The Tale Of Princess Kaguya – Isao Takahata – 2013

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Isao Takahata has redefined the possibilities of a hand-drawn animated film with The Tale Of Princess Kaguya. Adapted from a centuries old folk tale, Princess Kaguya is invoking all kinds of hyperbole and it is much deserved. While, only the perspective of time can define whether something is, “best all time”, the fact that the primary theme of Princess Kaguya is the perspective of time, and in choosing this astonishing finish line and then seeing it through and then some, the film must be at least considered not only one of the best animated films of all time, but truly, one of the best films ever made.

Before I begin to discuss the text of the film, I really want to describe the feeling of watching the film in a room full of people. It was transporting in a way that was so universally transfixing that despite it’s nearly three hour runtime every soul was locked in fully to the narrative. We truly saw life itself, in all its pitfalls and joys, tragedies and triumphs that we could not look away. Many if not all left the cinema in tears of complex emotion!

Princess Kaguya is a mini-baby found in a bamboo stalk by a wood-cutter. He and his wife live simply in the forest and want for little, as the bamboo cutter has all the work he needs. They have no children and they see it as a blessing from the gods. After the baby first arrives home there is a scene that might be the all-time most adorable baby scene in cinema/animation history! The baby tumbles and giggles with abandon and even the rockiest heart would crack during this scene.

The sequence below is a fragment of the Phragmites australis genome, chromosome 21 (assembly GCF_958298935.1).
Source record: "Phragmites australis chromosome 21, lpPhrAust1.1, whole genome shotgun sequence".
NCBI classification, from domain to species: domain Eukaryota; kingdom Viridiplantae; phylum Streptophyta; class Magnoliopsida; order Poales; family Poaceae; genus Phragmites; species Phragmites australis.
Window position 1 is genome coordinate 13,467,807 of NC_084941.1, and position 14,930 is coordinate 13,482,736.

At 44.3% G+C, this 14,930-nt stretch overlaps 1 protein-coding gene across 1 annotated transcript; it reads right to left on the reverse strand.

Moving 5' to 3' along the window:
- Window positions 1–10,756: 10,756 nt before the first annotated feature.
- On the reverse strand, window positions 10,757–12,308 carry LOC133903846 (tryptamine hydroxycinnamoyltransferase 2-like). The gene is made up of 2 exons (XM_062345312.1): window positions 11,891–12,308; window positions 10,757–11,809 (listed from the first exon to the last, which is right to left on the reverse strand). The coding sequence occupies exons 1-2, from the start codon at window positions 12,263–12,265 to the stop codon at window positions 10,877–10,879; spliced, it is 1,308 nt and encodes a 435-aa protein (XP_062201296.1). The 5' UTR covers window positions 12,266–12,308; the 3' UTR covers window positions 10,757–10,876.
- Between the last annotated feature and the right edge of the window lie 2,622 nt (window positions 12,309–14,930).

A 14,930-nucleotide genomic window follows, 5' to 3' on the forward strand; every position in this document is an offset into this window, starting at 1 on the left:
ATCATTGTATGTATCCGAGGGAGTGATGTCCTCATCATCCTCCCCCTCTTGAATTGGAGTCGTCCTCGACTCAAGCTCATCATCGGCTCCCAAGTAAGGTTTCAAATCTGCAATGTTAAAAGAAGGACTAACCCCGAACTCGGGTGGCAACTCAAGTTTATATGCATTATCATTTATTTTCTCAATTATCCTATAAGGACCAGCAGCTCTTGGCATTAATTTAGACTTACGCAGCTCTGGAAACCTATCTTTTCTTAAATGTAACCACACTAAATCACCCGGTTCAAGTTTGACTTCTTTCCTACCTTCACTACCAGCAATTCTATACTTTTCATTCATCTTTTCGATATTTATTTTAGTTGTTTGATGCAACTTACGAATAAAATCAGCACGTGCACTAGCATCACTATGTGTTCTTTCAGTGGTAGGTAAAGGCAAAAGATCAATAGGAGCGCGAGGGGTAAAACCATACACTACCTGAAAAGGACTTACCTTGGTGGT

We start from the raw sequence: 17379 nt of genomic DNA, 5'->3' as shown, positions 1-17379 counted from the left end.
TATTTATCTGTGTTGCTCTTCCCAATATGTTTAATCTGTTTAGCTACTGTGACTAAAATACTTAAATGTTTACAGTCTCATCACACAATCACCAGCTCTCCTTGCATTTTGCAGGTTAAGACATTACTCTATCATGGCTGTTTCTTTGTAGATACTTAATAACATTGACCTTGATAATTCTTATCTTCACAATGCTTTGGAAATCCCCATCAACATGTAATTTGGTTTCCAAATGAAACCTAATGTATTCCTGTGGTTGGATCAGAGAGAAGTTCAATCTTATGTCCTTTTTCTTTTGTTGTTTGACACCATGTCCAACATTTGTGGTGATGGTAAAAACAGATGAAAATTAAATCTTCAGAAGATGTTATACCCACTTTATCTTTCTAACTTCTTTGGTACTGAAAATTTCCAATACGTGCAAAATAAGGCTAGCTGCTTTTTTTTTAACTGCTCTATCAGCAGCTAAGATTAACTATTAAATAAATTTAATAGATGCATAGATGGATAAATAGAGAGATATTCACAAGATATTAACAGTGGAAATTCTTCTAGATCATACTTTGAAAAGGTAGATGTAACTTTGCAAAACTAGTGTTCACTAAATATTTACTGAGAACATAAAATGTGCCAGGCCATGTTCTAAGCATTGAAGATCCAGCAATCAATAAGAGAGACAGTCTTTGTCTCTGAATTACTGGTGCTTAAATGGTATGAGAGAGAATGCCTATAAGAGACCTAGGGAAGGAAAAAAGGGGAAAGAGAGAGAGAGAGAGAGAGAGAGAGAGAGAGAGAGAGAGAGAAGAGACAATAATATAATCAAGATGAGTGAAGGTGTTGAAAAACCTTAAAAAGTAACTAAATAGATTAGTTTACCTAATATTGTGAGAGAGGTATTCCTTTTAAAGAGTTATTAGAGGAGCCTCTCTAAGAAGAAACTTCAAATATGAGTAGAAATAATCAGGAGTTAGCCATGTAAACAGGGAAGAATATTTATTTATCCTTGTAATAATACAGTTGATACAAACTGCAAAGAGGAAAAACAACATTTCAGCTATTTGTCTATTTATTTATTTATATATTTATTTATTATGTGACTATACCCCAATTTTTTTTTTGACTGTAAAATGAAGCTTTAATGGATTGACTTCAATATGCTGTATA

The girl grows up faster than it seems possible and even outgrows the children around her. Her country life and the freedoms it affords are accentuated here and she loves her hillside friends, but her father has other plans for her.

Seeing as she is a gift from the gods her parents want nothing but the best for her and want her named a princess in the city. So they sell their house and move to the city seeking to do better for their blessed daughter. However Kaguya finds city life and princess life in particular a source of much consternation, and to the audiences amusement bucks her straight faced hand-maiden frequently and hilariously!